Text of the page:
Chewing a handful of raw peanuts now, I find only the faintest smell, and not quite of dagga. Perhaps the peanuts are stale.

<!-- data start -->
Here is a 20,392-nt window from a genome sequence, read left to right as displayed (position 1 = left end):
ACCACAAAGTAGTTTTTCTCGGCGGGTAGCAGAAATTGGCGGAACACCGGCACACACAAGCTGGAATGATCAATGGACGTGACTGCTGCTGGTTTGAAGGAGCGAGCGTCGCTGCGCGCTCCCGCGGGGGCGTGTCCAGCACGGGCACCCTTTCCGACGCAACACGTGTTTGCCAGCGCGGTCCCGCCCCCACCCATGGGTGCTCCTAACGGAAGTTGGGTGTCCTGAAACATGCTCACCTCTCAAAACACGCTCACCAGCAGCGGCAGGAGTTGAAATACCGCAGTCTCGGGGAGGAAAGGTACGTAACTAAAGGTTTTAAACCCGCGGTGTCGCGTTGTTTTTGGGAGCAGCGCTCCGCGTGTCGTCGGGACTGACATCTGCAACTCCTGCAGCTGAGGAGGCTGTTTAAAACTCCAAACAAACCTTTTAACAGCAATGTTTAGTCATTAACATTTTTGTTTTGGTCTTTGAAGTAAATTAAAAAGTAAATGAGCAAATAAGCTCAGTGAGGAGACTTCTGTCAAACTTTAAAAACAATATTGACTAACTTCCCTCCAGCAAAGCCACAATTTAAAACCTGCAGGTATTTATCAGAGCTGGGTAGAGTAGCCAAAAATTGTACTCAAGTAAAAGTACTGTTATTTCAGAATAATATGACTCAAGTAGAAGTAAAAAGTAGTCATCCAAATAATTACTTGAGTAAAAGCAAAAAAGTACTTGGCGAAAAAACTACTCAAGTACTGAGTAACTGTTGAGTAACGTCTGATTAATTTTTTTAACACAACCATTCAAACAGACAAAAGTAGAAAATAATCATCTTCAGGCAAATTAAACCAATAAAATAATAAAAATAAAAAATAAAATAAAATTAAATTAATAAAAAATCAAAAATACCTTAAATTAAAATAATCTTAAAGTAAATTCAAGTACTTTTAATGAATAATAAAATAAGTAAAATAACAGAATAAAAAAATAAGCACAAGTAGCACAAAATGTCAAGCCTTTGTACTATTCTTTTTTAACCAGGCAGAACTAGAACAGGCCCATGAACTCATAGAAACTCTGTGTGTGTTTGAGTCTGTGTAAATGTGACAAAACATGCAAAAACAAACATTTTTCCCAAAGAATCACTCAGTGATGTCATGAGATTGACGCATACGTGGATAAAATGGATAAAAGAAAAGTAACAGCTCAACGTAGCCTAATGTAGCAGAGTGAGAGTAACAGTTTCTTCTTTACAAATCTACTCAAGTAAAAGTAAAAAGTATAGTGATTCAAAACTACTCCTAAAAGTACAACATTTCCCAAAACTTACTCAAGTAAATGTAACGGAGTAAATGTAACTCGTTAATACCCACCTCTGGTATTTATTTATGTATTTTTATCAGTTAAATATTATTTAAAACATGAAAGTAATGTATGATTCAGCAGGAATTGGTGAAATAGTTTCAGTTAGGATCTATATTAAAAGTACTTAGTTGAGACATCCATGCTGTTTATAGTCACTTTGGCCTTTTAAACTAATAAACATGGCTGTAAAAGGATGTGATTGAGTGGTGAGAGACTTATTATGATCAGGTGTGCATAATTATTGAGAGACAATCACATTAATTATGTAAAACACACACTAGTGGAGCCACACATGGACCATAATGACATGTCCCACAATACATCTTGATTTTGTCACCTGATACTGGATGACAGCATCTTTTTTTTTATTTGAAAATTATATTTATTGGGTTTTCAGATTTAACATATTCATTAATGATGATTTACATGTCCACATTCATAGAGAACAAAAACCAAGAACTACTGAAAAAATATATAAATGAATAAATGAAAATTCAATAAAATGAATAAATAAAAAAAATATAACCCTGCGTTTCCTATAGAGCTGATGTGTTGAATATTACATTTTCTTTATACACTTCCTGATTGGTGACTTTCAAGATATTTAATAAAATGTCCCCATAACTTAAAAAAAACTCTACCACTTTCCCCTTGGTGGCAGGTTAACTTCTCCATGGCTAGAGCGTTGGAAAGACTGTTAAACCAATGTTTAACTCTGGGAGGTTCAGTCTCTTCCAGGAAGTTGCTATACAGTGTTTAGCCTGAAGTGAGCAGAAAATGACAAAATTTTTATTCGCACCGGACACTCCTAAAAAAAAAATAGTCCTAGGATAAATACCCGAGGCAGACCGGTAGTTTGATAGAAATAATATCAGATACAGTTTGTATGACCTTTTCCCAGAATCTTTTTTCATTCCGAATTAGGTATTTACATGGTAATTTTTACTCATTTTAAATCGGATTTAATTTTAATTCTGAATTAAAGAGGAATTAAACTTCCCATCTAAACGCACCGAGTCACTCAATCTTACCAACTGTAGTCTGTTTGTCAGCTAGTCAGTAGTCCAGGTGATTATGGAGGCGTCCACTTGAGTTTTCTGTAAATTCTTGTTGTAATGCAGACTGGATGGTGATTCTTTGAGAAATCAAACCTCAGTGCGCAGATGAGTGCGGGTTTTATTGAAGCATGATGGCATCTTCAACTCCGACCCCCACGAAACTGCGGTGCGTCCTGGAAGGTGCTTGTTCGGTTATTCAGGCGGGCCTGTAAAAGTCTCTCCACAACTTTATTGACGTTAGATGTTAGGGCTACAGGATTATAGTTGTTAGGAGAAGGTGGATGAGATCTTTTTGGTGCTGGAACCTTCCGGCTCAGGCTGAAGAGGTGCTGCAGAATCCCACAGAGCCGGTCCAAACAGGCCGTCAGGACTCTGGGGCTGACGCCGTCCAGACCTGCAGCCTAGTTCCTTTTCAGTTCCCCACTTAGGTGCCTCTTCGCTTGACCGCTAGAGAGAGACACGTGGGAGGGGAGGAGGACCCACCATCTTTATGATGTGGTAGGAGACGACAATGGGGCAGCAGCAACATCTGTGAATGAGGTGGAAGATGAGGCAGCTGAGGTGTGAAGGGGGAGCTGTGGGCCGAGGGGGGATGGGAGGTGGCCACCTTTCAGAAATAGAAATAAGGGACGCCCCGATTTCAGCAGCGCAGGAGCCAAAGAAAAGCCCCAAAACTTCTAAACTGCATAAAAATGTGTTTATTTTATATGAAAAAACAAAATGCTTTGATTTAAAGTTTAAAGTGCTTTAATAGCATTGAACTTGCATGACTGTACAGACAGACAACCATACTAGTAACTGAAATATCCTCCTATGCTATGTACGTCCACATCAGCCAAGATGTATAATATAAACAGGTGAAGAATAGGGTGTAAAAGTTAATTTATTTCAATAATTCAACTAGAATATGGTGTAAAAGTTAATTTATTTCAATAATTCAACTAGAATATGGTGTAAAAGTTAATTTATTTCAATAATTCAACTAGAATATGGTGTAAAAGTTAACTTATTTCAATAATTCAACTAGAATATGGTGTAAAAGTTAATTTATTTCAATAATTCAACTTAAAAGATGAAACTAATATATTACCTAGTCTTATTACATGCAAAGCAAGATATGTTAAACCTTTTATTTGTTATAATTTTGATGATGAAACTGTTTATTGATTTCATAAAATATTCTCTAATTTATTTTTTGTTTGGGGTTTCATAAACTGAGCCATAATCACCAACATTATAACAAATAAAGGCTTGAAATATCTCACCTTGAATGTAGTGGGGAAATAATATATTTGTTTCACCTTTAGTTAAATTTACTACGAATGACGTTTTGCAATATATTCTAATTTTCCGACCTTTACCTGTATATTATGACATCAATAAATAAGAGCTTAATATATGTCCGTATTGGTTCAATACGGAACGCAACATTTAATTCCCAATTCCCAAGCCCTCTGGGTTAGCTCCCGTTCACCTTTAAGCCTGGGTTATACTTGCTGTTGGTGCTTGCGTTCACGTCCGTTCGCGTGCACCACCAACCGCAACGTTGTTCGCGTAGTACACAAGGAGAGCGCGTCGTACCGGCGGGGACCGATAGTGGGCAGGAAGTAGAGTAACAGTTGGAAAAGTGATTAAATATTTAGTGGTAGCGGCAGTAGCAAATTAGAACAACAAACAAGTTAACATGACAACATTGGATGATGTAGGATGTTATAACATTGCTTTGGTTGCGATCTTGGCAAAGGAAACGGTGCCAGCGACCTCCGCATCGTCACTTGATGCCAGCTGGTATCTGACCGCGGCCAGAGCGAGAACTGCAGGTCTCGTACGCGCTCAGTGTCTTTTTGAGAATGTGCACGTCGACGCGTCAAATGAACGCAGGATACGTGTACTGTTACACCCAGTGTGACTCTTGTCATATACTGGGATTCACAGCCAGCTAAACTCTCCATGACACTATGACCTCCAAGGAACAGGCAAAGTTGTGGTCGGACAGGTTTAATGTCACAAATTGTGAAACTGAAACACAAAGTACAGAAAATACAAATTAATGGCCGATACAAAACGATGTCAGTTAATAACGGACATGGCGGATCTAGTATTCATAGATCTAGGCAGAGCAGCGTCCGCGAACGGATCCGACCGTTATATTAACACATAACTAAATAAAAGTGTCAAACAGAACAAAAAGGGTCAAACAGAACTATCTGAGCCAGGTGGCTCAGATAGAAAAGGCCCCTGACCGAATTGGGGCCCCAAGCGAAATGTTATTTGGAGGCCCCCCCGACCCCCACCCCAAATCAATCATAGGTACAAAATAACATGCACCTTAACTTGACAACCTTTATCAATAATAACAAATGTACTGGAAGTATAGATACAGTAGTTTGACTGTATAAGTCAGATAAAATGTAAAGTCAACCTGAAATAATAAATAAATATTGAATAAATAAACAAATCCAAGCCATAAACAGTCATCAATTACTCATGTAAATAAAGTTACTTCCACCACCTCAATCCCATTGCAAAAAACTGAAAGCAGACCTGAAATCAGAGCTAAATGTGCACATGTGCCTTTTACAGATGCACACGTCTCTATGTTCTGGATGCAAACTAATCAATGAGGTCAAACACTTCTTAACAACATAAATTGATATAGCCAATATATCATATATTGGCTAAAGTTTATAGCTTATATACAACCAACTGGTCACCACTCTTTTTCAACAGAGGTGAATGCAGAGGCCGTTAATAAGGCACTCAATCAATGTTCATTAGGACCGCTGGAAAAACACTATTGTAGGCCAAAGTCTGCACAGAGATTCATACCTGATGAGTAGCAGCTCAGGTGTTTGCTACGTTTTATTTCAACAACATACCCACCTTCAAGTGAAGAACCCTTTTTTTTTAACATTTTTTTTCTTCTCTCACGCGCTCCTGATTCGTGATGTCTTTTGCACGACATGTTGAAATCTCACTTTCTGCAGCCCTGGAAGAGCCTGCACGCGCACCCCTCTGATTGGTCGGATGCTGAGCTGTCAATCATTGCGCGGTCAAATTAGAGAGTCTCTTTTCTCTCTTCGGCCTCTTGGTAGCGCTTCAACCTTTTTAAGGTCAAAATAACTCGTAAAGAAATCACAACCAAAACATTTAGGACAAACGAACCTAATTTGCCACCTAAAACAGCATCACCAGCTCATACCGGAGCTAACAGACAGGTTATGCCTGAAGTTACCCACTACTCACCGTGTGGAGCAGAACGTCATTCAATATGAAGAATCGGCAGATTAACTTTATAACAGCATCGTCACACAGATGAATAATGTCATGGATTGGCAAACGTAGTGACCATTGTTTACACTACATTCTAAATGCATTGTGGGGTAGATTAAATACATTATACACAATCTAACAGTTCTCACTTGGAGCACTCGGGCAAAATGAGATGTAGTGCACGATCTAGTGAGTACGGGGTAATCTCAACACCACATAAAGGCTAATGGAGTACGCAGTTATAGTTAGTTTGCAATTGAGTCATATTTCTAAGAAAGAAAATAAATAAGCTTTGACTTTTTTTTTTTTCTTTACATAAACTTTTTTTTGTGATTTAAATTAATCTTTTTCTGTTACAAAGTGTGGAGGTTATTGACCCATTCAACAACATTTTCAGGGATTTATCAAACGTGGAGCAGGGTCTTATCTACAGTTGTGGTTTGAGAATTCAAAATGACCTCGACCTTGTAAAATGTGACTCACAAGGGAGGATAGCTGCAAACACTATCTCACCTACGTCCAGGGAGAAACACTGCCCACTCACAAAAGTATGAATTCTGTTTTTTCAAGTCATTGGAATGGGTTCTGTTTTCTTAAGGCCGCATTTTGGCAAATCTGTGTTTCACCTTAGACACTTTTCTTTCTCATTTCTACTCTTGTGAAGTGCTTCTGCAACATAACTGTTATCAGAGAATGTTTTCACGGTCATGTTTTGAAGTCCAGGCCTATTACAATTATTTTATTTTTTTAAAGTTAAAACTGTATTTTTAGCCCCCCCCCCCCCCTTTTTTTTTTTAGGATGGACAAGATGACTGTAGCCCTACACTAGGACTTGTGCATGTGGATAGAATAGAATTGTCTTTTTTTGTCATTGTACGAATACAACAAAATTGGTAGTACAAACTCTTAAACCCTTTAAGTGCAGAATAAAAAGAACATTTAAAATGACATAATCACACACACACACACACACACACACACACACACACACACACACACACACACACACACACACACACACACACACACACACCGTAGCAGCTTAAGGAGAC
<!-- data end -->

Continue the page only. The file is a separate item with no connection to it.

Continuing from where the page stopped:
The first time I tasted raw peanuts was when I was four. My family were on a road trip that took us along the east coast up to Durban, from there to Johannesburg and then back through the Karoo to Paarl. In Durban we stayed for a few weeks with family friends, a Hindu household that had bought new pots and stocked their fridge with Halaal meat; and a wife, mother and cook who was very happy to indulge my four-year old’s love of curry, a dish not frequently cooked in our own household. But perhaps they also indulged my taste for curry for the benefit of collective comedy. At four years old (and until I was twelve or so), my tongue struggled to find the English middle-ground between a rhotic R and palatal L, so curry and rootie, my favourite dish, became cully and loottie. One of my childhood nicknames was Cully-and-loottie, much to my growing irritation a few years later, when I cussed and threw a knife at another family friend for persisting in teasing me with this. Adults delighted in asking me what I wanted for lunch or supper. In Durban, I was asked this for breakfast too. Cully. Durban was a magical place where one could get curry for breakfast as well.